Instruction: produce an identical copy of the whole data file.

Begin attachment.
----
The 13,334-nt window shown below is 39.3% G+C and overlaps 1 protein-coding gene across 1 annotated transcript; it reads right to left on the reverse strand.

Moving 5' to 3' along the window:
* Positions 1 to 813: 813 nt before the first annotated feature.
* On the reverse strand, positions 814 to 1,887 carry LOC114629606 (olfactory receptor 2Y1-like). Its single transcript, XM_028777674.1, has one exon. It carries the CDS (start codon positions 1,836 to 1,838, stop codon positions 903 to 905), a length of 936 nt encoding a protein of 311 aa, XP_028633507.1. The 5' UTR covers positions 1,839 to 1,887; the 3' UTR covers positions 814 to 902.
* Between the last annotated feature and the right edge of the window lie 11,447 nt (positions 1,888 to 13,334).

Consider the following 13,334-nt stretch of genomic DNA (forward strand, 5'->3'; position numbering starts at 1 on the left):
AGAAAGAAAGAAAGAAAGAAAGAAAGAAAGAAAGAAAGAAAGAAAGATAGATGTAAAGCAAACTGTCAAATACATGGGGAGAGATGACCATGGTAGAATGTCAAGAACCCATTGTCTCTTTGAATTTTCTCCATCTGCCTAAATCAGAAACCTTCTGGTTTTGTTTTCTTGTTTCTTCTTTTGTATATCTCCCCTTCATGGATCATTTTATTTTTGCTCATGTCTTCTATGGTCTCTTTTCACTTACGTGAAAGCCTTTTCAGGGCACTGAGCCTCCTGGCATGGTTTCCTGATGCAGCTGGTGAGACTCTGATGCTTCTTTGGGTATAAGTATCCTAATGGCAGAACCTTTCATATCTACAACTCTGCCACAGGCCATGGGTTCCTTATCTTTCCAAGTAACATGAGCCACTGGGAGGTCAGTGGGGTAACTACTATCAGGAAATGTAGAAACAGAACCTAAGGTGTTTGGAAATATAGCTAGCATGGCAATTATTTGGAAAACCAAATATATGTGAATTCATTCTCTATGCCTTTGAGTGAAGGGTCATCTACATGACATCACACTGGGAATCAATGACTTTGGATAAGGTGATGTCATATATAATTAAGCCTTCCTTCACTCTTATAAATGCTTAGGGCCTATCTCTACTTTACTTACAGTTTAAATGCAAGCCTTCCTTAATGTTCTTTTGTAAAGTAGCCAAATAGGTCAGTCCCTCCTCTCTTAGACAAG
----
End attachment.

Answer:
The 13,334-nt window shown below is 39.3% G+C and overlaps 1 protein-coding gene across 1 annotated transcript; it reads right to left on the reverse strand.

Moving 5' to 3' along the window:
* Positions 1 to 813: 813 nt before the first annotated feature.
* On the reverse strand, positions 814 to 1,887 carry LOC114629606 (olfactory receptor 2Y1-like). Its single transcript, XM_028777674.1, has one exon. It carries the CDS (start codon positions 1,836 to 1,838, stop codon positions 903 to 905), a length of 936 nt encoding a protein of 311 aa, XP_028633507.1. The 5' UTR covers positions 1,839 to 1,887; the 3' UTR covers positions 814 to 902.
* Between the last annotated feature and the right edge of the window lie 11,447 nt (positions 1,888 to 13,334).

Consider the following 13,334-nt stretch of genomic DNA (forward strand, 5'->3'; position numbering starts at 1 on the left):
AGAAAGAAAGAAAGAAAGAAAGAAAGAAAGAAAGAAAGAAAGAAAGATAGATGTAAAGCAAACTGTCAAATACATGGGGAGAGATGACCATGGTAGAATGTCAAGAACCCATTGTCTCTTTGAATTTTCTCCATCTGCCTAAATCAGAAACCTTCTGGTTTTGTTTTCTTGTTTCTTCTTTTGTATATCTCCCCTTCATGGATCATTTTATTTTTGCTCATGTCTTCTATGGTCTCTTTTCACTTACGTGAAAGCCTTTTCAGGGCACTGAGCCTCCTGGCATGGTTTCCTGATGCAGCTGGTGAGACTCTGATGCTTCTTTGGGTATAAGTATCCTAATGGCAGAACCTTTCATATCTACAACTCTGCCACAGGCCATGGGTTCCTTATCTTTCCAAGTAACATGAGCCACTGGGAGGTCAGTGGGGTAACTACTATCAGGAAATGTAGAAACAGAACCTAAGGTGTTTGGAAATATAGCTAGCATGGCAATTATTTGGAAAACCAAATATATGTGAATTCATTCTCTATGCCTTTGAGTGAAGGGTCATCTACATGACATCACACTGGGAATCAATGACTTTGGATAAGGTGATGTCATATATAATTAAGCCTTCCTTCACTCTTATAAATGCTTAGGGCCTATCTCTACTTTACTTACAGTTTAAATGCAAGCCTTCCTTAATGTTCTTTTGTAAAGTAGCCAAATAGGTCAGTCCCTCCTCTCTTAGACAAG